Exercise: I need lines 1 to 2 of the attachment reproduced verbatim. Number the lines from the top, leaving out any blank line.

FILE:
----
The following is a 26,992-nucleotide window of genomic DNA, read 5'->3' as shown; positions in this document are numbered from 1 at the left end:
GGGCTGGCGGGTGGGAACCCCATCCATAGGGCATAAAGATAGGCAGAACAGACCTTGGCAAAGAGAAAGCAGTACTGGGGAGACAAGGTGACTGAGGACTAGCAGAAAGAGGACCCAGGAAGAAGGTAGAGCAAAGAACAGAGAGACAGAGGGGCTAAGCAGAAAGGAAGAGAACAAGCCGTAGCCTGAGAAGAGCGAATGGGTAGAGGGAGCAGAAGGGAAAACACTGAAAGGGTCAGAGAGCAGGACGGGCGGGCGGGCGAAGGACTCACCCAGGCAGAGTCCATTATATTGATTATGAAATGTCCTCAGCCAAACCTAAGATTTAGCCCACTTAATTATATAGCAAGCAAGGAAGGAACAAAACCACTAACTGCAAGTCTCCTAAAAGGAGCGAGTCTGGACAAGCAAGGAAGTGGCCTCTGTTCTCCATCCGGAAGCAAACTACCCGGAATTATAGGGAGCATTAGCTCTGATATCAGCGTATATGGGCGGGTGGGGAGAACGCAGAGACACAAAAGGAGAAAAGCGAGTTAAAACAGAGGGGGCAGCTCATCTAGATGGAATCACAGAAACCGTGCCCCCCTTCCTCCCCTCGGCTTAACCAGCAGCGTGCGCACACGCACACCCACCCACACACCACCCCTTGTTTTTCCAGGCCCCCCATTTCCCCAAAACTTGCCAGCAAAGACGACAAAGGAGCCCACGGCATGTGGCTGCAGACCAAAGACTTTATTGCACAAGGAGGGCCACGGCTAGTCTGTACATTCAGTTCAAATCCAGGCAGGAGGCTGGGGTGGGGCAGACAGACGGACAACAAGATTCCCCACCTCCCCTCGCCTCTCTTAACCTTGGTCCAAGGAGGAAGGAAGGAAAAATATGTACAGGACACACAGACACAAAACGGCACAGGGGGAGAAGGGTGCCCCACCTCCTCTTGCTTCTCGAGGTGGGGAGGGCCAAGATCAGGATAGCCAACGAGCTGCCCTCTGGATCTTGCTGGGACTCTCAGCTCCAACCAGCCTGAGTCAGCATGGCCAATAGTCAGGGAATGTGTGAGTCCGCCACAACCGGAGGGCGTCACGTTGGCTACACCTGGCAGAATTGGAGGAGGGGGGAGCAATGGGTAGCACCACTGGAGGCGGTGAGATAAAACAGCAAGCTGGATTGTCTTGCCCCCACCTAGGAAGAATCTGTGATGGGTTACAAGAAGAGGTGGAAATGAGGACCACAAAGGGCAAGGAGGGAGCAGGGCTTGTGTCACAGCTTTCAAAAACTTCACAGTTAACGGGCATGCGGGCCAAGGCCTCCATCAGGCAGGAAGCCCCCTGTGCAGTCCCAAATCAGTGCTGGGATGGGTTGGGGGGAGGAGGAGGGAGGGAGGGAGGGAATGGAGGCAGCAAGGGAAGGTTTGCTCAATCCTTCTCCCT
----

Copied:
The following is a 26,992-nucleotide window of genomic DNA, read 5'->3' as shown; positions in this document are numbered from 1 at the left end:
GGGCTGGCGGGTGGGAACCCCATCCATAGGGCATAAAGATAGGCAGAACAGACCTTGGCAAAGAGAAAGCAGTACTGGGGAGACAAGGTGACTGAGGACTAGCAGAAAGAGGACCCAGGAAGAAGGTAGAGCAAAGAACAGAGAGACAGAGGGGCTAAGCAGAAAGGAAGAGAACAAGCCGTAGCCTGAGAAGAGCGAATGGGTAGAGGGAGCAGAAGGGAAAACACTGAAAGGGTCAGAGAGCAGGACGGGCGGGCGGGCGAAGGACTCACCCAGGCAGAGTCCATTATATTGATTATGAAATGTCCTCAGCCAAACCTAAGATTTAGCCCACTTAATTATATAGCAAGCAAGGAAGGAACAAAACCACTAACTGCAAGTCTCCTAAAAGGAGCGAGTCTGGACAAGCAAGGAAGTGGCCTCTGTTCTCCATCCGGAAGCAAACTACCCGGAATTATAGGGAGCATTAGCTCTGATATCAGCGTATATGGGCGGGTGGGGAGAACGCAGAGACACAAAAGGAGAAAAGCGAGTTAAAACAGAGGGGGCAGCTCATCTAGATGGAATCACAGAAACCGTGCCCCCCTTCCTCCCCTCGGCTTAACCAGCAGCGTGCGCACACGCACACCCACCCACACACCACCCCTTGTTTTTCCAGGCCCCCCATTTCCCCAAAACTTGCCAGCAAAGACGACAAAGGAGCCCACGGCATGTGGCTGCAGACCAAAGACTTTATTGCACAAGGAGGGCCACGGCTAGTCTGTACATTCAGTTCAAATCCAGGCAGGAGGCTGGGGTGGGGCAGACAGACGGACAACAAGATTCCCCACCTCCCCTCGCCTCTCTTAACCTTGGTCCAAGGAGGAAGGAAGGAAAAATATGTACAGGACACACAGACACAAAACGGCACAGGGGGAGAAGGGTGCCCCACCTCCTCTTGCTTCTCGAGGTGGGGAGGGCCAAGATCAGGATAGCCAACGAGCTGCCCTCTGGATCTTGCTGGGACTCTCAGCTCCAACCAGCCTGAGTCAGCATGGCCAATAGTCAGGGAATGTGTGAGTCCGCCACAACCGGAGGGCGTCACGTTGGCTACACCTGGCAGAATTGGAGGAGGGGGGAGCAATGGGTAGCACCACTGGAGGCGGTGAGATAAAACAGCAAGCTGGATTGTCTTGCCCCCACCTAGGAAGAATCTGTGATGGGTTACAAGAAGAGGTGGAAATGAGGACCACAAAGGGCAAGGAGGGAGCAGGGCTTGTGTCACAGCTTTCAAAAACTTCACAGTTAACGGGCATGCGGGCCAAGGCCTCCATCAGGCAGGAAGCCCCCTGTGCAGTCCCAAATCAGTGCTGGGATGGGTTGGGGGGAGGAGGAGGGAGGGAGGGAGGGAATGGAGGCAGCAAGGGAAGGTTTGCTCAATCCTTCTCCCT